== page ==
Americas Off Broadway: The Dishwashers
Morris Panych paints a comic portrait of regular joes who do the dirty work.
Thu May 21 2009
Photograph: Rick Teller
Time Out Ratings :<strong>Rating: </strong>4/5
At the beginning of The Dishwashers, the archly amusing and absurd workplace comedy that launches the Americas Off Broadway Festival, a mentor lectures a new recruit about the importance of trust and responsibility with such gusto that you might think he was army brass or a basketball coach. But Dressler (Tim Donoghue) is simply the head pot-scrubber at an upscale restaurant. Or perhaps, not so simply. Canadian scribe Morris Panych makes him part dime-store philosopher and part artist, a working stiff who takes pride in his tedious job and doesn’t aspire to move up—the sort of prole who keeps capitalism thriving.
When Emmett (Jay Stratton), a debt-ridden former fat cat, joins his crew, Dressler’s composure gradually starts to crack. Before long Emmett is bribing the wheezing, cancer-stricken Moss (John Shuman) to support unionizing (with cartons of cigarettes) and trying to improve conditions in their windowless basement confines (surely one of Dante’s circles of Hell).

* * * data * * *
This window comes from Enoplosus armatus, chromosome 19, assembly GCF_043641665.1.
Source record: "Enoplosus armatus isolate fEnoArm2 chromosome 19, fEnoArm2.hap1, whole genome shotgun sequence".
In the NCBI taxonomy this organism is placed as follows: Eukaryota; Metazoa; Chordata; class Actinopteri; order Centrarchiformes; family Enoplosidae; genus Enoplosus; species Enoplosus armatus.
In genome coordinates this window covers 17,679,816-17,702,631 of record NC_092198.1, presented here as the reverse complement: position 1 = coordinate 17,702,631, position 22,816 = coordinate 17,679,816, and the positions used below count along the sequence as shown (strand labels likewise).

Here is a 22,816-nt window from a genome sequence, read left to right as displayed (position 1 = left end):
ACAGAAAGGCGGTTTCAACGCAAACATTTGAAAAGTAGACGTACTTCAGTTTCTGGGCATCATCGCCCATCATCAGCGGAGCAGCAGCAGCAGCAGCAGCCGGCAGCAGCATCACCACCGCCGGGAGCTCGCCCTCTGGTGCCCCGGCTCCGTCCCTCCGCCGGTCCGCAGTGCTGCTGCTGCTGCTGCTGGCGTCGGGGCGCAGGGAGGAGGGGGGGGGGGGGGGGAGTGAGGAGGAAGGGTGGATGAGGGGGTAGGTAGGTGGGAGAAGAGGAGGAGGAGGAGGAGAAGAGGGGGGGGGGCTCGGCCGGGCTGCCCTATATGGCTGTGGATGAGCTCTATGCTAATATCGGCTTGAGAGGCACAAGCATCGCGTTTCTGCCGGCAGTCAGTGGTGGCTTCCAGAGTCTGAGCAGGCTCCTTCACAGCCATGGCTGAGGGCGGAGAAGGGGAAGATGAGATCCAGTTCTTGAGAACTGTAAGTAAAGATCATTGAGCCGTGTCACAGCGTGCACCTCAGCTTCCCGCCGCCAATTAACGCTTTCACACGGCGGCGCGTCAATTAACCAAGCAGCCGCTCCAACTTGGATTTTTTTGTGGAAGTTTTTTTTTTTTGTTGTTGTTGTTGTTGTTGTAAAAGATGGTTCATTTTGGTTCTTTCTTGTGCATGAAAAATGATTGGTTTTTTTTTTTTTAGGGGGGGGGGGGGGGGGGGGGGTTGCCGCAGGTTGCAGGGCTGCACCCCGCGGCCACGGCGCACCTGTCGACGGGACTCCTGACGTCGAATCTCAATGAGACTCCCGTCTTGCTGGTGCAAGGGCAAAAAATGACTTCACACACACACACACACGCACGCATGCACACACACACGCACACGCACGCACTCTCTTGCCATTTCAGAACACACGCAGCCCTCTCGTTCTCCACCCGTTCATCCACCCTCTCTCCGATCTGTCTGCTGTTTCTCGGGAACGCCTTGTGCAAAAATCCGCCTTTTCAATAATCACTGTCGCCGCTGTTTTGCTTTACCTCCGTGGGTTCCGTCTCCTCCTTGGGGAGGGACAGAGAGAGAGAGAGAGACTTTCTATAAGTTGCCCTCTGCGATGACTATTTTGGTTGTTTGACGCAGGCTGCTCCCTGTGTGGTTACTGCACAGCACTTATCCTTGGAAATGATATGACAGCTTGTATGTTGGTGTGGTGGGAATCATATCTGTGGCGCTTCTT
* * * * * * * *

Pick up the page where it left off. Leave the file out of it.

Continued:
Two hours is more than enough time for Panych to unveil his idiosyncratic subjects and slender plot. Fortunately, director Byam Stevens draws out sly wit and panache. The four-person cast (including Michael J. Fulvio) extracts plenty of humor without coddling their characters or rendering them less than genuine. As a result, it’s clear to us that if they hadn’t drawn the short straw, they might have been lucky enough to end up like Beckett’s tramps—who at least are free to roam.—Diane Snyder